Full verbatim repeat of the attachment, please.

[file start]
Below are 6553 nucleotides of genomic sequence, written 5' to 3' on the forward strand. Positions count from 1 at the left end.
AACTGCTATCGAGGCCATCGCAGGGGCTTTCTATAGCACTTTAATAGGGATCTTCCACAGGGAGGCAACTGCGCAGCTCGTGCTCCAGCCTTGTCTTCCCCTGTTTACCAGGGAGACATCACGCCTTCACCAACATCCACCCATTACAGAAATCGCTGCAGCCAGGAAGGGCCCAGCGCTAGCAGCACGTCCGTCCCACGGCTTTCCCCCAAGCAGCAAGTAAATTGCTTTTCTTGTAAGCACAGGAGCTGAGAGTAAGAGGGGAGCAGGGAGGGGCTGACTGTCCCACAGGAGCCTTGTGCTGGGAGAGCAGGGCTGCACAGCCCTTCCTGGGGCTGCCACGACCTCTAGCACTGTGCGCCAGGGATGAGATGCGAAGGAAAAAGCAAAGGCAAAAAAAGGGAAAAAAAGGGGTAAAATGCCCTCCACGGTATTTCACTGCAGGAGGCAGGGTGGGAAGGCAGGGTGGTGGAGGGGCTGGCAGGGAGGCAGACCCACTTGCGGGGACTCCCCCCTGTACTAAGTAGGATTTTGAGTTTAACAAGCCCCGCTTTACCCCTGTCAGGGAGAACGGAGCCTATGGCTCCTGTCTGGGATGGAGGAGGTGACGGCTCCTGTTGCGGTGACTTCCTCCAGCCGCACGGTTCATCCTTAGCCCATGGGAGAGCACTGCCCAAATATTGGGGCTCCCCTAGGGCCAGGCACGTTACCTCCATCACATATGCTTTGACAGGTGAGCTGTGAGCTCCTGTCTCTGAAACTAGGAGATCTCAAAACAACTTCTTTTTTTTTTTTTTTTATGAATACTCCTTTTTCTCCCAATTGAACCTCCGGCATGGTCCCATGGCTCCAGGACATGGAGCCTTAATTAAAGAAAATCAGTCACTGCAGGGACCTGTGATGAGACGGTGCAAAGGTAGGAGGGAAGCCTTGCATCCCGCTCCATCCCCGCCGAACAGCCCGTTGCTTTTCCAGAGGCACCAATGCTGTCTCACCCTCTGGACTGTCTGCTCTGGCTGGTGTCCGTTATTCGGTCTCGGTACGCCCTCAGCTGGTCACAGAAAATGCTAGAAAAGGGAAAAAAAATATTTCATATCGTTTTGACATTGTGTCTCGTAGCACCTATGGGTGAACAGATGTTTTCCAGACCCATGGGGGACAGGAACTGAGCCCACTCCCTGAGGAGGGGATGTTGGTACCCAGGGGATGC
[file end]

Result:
Below are 6553 nucleotides of genomic sequence, written 5' to 3' on the forward strand. Positions count from 1 at the left end.
AACTGCTATCGAGGCCATCGCAGGGGCTTTCTATAGCACTTTAATAGGGATCTTCCACAGGGAGGCAACTGCGCAGCTCGTGCTCCAGCCTTGTCTTCCCCTGTTTACCAGGGAGACATCACGCCTTCACCAACATCCACCCATTACAGAAATCGCTGCAGCCAGGAAGGGCCCAGCGCTAGCAGCACGTCCGTCCCACGGCTTTCCCCCAAGCAGCAAGTAAATTGCTTTTCTTGTAAGCACAGGAGCTGAGAGTAAGAGGGGAGCAGGGAGGGGCTGACTGTCCCACAGGAGCCTTGTGCTGGGAGAGCAGGGCTGCACAGCCCTTCCTGGGGCTGCCACGACCTCTAGCACTGTGCGCCAGGGATGAGATGCGAAGGAAAAAGCAAAGGCAAAAAAAGGGAAAAAAAGGGGTAAAATGCCCTCCACGGTATTTCACTGCAGGAGGCAGGGTGGGAAGGCAGGGTGGTGGAGGGGCTGGCAGGGAGGCAGACCCACTTGCGGGGACTCCCCCCTGTACTAAGTAGGATTTTGAGTTTAACAAGCCCCGCTTTACCCCTGTCAGGGAGAACGGAGCCTATGGCTCCTGTCTGGGATGGAGGAGGTGACGGCTCCTGTTGCGGTGACTTCCTCCAGCCGCACGGTTCATCCTTAGCCCATGGGAGAGCACTGCCCAAATATTGGGGCTCCCCTAGGGCCAGGCACGTTACCTCCATCACATATGCTTTGACAGGTGAGCTGTGAGCTCCTGTCTCTGAAACTAGGAGATCTCAAAACAACTTCTTTTTTTTTTTTTTTTATGAATACTCCTTTTTCTCCCAATTGAACCTCCGGCATGGTCCCATGGCTCCAGGACATGGAGCCTTAATTAAAGAAAATCAGTCACTGCAGGGACCTGTGATGAGACGGTGCAAAGGTAGGAGGGAAGCCTTGCATCCCGCTCCATCCCCGCCGAACAGCCCGTTGCTTTTCCAGAGGCACCAATGCTGTCTCACCCTCTGGACTGTCTGCTCTGGCTGGTGTCCGTTATTCGGTCTCGGTACGCCCTCAGCTGGTCACAGAAAATGCTAGAAAAGGGAAAAAAAATATTTCATATCGTTTTGACATTGTGTCTCGTAGCACCTATGGGTGAACAGATGTTTTCCAGACCCATGGGGGACAGGAACTGAGCCCACTCCCTGAGGAGGGGATGTTGGTACCCAGGGGATGC